West Suffolk’s cancer survival rates hailed as best in the region
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Cancer survival rates for those living in west Suffolk are the best in the East of England, new figures reveal.
One-year cancer survival rates are also above the national average and up on the previous year’s figures.
NHS West Suffolk Clinical Commissioning Group (CCG) revealed the news at a governing body meeting this week.
The figures from the Office of National Statistics show that the one year survival rate for patients in west Suffolk diagnosed with cancer is 72%, higher than any other CCG area in the East of England and higher than the national average of 69%.
These cancer figures follow data published last year, which showed that 59% of cancers in the West Suffolk CCG area are diagnosed at stage one or two, higher than anywhere else in the country and significantly above the national average of 41%.
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Dr Andrew Yager, a GP in Botesdale and cancer lead for the CCG, said: “West Suffolk GPs, local hospital trusts, the CCG and Suffolk Public Health all share the same commitment to ensuring as many people as possible survive cancer.
“These new cancer survival rate figures show that a positive outcome is best achieved for the patient if they get the cancer diagnosis early on. Our CCG is committed to increasing the levels of early diagnosis and, with our healthcare partners, have worked hard to raise awareness of cancer symptoms.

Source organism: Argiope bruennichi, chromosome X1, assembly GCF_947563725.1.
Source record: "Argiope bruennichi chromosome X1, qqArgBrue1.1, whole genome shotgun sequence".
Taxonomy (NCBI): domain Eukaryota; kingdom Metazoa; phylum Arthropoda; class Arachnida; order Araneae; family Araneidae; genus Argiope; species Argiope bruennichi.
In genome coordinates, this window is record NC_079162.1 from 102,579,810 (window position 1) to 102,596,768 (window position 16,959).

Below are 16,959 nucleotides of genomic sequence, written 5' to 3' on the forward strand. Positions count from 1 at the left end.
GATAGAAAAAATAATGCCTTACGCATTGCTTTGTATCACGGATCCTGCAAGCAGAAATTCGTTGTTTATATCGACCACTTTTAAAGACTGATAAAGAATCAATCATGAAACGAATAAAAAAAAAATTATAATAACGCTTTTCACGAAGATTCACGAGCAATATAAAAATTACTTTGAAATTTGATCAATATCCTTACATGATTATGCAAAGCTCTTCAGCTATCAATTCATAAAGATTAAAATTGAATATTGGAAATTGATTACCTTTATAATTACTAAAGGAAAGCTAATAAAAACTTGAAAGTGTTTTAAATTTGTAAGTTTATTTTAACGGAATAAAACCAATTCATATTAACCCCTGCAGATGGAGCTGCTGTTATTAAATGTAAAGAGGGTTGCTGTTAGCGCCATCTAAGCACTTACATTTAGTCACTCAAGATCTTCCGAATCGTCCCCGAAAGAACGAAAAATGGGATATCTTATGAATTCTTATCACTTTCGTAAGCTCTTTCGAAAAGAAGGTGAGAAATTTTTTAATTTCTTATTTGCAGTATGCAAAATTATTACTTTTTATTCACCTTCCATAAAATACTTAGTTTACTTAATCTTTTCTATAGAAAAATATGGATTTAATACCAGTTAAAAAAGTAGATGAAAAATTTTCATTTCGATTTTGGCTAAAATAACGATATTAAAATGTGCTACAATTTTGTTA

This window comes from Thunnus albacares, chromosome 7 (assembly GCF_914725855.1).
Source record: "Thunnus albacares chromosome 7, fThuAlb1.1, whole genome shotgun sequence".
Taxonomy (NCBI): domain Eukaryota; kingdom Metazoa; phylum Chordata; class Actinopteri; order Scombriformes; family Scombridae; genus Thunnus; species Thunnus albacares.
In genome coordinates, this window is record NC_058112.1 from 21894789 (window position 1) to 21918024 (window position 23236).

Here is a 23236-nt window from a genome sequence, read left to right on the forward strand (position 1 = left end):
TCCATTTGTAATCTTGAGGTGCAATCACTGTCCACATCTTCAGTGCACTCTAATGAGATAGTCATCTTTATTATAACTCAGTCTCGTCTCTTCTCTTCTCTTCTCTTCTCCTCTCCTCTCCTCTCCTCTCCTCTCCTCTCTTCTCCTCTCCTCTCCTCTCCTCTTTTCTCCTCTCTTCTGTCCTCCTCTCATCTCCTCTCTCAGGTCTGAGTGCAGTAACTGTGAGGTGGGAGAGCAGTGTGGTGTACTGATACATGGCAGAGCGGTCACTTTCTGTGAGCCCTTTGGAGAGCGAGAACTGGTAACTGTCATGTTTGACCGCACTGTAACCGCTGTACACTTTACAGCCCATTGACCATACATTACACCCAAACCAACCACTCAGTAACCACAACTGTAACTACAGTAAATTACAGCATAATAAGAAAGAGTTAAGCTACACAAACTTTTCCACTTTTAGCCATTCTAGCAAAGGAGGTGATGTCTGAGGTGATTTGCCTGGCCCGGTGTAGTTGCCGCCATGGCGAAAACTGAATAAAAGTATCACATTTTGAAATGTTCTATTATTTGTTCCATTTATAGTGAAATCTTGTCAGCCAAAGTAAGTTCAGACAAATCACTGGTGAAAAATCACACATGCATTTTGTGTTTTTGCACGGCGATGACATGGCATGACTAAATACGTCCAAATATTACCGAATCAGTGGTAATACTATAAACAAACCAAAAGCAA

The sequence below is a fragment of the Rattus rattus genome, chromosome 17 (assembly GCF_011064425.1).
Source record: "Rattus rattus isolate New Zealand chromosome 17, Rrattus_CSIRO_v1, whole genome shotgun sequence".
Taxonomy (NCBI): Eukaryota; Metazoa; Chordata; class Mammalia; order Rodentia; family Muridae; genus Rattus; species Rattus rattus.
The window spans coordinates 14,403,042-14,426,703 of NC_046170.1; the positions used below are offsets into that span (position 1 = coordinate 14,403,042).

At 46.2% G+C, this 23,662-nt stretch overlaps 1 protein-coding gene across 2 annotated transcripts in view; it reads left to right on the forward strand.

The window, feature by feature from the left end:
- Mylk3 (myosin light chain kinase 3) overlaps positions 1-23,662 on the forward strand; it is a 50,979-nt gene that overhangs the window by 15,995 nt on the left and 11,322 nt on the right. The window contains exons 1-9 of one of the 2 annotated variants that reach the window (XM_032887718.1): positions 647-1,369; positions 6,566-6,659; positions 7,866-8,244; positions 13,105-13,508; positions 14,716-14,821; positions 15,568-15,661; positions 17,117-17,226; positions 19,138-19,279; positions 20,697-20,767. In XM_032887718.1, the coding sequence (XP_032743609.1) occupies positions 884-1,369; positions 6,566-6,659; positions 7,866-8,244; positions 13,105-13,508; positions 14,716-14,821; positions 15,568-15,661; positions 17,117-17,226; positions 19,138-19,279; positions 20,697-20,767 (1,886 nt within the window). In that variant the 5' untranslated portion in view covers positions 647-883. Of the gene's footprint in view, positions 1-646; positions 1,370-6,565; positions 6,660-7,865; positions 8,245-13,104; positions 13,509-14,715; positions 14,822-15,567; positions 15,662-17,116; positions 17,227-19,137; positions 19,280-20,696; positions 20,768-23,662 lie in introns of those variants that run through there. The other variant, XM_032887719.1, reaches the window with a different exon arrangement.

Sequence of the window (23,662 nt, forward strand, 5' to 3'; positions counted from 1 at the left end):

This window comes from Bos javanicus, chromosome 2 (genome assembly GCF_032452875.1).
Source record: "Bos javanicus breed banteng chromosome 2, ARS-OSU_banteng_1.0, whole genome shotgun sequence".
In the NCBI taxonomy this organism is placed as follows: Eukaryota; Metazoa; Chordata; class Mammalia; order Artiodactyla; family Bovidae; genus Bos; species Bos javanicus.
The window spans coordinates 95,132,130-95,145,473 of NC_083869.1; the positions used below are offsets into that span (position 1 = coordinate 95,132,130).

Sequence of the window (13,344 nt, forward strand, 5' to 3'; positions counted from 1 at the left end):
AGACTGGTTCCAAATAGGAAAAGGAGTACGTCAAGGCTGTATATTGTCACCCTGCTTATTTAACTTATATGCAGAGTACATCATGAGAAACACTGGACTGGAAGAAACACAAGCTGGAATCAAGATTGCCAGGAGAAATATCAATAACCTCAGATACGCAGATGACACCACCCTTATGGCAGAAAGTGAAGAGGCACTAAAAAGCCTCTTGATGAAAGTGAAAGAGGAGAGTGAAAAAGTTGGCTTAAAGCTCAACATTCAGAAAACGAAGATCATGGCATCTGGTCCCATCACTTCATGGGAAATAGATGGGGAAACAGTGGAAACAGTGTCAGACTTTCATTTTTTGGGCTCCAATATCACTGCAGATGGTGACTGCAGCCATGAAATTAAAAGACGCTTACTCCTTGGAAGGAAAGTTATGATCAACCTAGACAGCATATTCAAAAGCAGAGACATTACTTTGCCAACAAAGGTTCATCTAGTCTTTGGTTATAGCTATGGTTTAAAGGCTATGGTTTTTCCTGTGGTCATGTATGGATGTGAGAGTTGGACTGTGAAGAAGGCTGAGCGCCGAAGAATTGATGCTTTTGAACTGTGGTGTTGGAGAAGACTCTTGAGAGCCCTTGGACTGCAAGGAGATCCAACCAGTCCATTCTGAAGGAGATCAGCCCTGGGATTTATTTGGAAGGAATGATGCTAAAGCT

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“People should always seek advice from their GP if they have any concerns about cancer symptoms. It’s always best to get checked out, so please don’t think you are wasting your GP’s time.”
The data relates to survival figures from 2013, with members of the CCG hoping that the good performance has been improved upon further in 2014. The meeting also heard about a project launched by the CCG, which has been helping diagnose cancer earlier and save money.
Known as teledermatology, the digital service helps patients with skin lesions, where high resolution pictures of the affected area are taken at GP surgeries and sent to specialists to view remotely.
This avoids the need for lengthy appointments at the hospital with consultants and helps rule out benign lesions.
Dr Rakesh Raja, GP and CCG joint lead for the Sudbury locality, said: “We are seeing a large increase in the use of this service as more GPs start to offer it.
“Patients with benign lesions are being dealt with quicker and getting that peace of mind.
“Early measures show that we are spotting (skin) cancers much earlier than they would have actually been spotted before.”
The CCG meeting, held on Wednesday, was also chairman Dr Christoper Browing’s last, after serving his three-year term on the governing body.